For purposes of both the ADA and the Rehabilitation Act, administrative regulations define "major life activities" as "functions such as caring for oneself, performing manual tasks, walking, seeing, hearing, speaking, breathing, learning, and working." 29 C.F.R. § 1630.2(i); Dutcher v Ingalls Shipbuilding, 53 F.3d 723, 726 (CA 5, 1995); Jasany v United States Postal Service, 755 F.2d 1244, 1248 (CA 6, 1985). Whether an impairment substantially limits a major life activity is determined in light of (1) the nature and severity of the impairment, (2) its duration or expected duration, and (3) its permanent or expected permanent or long-term effect. 29 C.F.R. § 1630.2(j)(2)(i)-(iii); Dutcher, supra, p 726. An impairment that interferes with an individual's ability to do a particular job, but does not significantly decrease that individual's ability to obtain satisfactory employment elsewhere, does not substantially limit the major life activity of working. 29 C.F.R. § 1630.2(j)(3)(i); Dutcher, supra, p 727; Jasany, supra, p 1248; see E E Black, Ltd v Marshall, 497 F. Supp. 1088, 1099-1101 (D Hawaii, 1980). We adopt these definitions and holdings for purposes of interpreting the HCRA.

Here, even if plaintiff's addiction to nicotine affected his "ability to choose not to smoke" and limited his "body's ability to be without discomfort when not smoking," it did not substantially limit his life's major activities. His smoking and addiction to nicotine did not interfere with caring for himself, performing manual tasks, walking, seeing, hearing, speaking, breathing, learning, or working. Plaintiff has not provided evidence of any permanent or long-term effect of his alleged impairment. If this alleged impairment had any effect on his ability to perform the job of a security guard at Inland Waters, it did not significantly decrease his ability to find satisfactory employment elsewhere.

Plaintiff's argument that nicotine addiction is like alcoholism ignores the fact that alcoholism is included in the HCRA's definition of a "handicap," whereas nicotine addiction is not. MCL 37.1103(f)(ii); MSA 3.550(103)(f)(ii). Similarly, plaintiff has provided no support for his assertion that Governor John Engler vetoed a bill prohibiting discrimination against people for using tobacco outside the work environment because of a belief that discrimination against smokers was already prohibited by the HCRA. Indeed, plaintiff's argument that the Legislature was ignorant of the legal effect of the HCRA contradicts the well-established presumption that, when enacting a law, a Legislature has knowledge of existing laws regarding that subject. Lumley v Univ of Michigan Bd of Regents, 215 Mich. App. 125, 129-130; 544 N.W.2d 692 (1996).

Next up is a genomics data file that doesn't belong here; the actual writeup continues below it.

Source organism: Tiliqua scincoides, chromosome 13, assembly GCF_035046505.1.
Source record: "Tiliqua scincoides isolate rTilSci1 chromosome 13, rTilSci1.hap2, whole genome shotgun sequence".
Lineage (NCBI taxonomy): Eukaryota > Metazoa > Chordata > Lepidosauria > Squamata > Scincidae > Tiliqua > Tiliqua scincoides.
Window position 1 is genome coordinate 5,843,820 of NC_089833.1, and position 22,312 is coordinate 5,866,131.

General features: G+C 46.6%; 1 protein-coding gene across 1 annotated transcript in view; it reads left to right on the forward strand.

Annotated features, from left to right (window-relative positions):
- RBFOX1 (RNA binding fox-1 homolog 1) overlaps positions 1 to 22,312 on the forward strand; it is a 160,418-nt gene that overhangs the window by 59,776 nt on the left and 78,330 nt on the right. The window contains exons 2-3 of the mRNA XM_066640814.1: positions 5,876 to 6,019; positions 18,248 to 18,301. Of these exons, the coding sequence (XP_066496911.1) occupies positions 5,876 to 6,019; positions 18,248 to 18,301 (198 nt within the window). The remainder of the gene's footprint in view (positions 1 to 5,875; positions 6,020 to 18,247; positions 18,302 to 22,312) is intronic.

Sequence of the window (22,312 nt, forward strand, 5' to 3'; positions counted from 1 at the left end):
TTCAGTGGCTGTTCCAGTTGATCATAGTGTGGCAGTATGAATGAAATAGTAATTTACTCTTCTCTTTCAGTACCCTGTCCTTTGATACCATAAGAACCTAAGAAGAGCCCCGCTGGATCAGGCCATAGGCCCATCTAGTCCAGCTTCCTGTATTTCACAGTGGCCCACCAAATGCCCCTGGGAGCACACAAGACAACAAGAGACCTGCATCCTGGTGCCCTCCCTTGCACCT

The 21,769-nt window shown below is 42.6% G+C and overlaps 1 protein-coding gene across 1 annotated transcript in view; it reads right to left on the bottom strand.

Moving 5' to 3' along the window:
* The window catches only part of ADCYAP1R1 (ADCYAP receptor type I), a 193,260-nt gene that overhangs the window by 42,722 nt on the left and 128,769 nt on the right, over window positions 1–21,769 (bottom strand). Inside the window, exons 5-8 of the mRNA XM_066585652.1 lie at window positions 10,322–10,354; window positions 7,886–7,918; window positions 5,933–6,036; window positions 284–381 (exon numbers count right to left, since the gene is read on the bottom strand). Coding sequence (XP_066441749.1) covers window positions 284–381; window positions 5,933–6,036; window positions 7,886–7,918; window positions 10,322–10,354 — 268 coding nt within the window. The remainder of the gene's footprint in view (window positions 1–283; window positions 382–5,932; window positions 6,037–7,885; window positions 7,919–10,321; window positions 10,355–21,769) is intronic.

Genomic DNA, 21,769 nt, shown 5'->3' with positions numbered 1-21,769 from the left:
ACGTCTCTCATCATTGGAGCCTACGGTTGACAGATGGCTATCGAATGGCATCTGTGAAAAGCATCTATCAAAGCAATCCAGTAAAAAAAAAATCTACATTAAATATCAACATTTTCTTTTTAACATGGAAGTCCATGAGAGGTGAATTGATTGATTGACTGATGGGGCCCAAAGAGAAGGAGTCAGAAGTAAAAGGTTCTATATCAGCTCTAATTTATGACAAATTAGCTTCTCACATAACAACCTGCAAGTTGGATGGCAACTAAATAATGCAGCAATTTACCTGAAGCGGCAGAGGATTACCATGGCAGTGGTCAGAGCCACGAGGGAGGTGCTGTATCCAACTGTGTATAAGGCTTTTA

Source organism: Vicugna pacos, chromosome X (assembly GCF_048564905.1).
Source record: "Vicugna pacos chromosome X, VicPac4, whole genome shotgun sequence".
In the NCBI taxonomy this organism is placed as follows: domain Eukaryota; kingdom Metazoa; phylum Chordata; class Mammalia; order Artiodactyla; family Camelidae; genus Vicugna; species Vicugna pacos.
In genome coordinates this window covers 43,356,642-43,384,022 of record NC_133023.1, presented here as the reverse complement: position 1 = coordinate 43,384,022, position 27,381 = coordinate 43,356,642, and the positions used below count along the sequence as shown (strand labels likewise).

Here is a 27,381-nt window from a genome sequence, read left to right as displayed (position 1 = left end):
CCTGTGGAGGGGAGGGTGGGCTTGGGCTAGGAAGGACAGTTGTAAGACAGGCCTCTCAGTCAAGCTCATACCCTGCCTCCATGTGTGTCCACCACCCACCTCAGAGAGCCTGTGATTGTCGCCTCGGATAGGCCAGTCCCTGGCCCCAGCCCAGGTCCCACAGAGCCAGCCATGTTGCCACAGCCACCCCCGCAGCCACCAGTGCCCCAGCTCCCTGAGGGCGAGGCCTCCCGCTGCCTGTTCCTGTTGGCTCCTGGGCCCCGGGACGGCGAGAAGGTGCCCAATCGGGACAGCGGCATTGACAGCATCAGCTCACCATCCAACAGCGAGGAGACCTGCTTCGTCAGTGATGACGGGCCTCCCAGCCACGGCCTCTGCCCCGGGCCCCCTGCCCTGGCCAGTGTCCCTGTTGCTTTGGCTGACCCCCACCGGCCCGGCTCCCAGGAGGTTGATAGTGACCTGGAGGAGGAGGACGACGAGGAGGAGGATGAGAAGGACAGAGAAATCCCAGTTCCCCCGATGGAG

As was the case in Chmielewski, supra, p 715, plaintiff's claimed "handicap" is shared by countless other individuals in the workplace and in society as a whole. To automatically label this condition as one that substantially impairs a major life activity is inconsistent with the HCRA and would do a gross disservice to the truly handicapped. Id. Accordingly, the trial court did not err in granting defendants' motion for summary disposition. Id.; Dutcher, supra, pp 726-727; Jasany, supra, pp 1248-1250.


Summaries of

Stevens v. Inland Waters, Inc.

Michigan Court of Appeals
Nov 22, 1996
559 N.W.2d 61 (Mich. Ct. App. 1996)

adopting the federal definition

Summary of this case from Daidone v. Fca Transp. LLC

using terms from federal disability statutes to define a term in the Michigan statute

Summary of this case from Tyler v. Livonia Public Schools
Case details for

Stevens v. Inland Waters, Inc.

Case Details


Court:Michigan Court of Appeals

Date published: Nov 22, 1996


559 N.W.2d 61 (Mich. Ct. App. 1996)
559 N.W.2d 61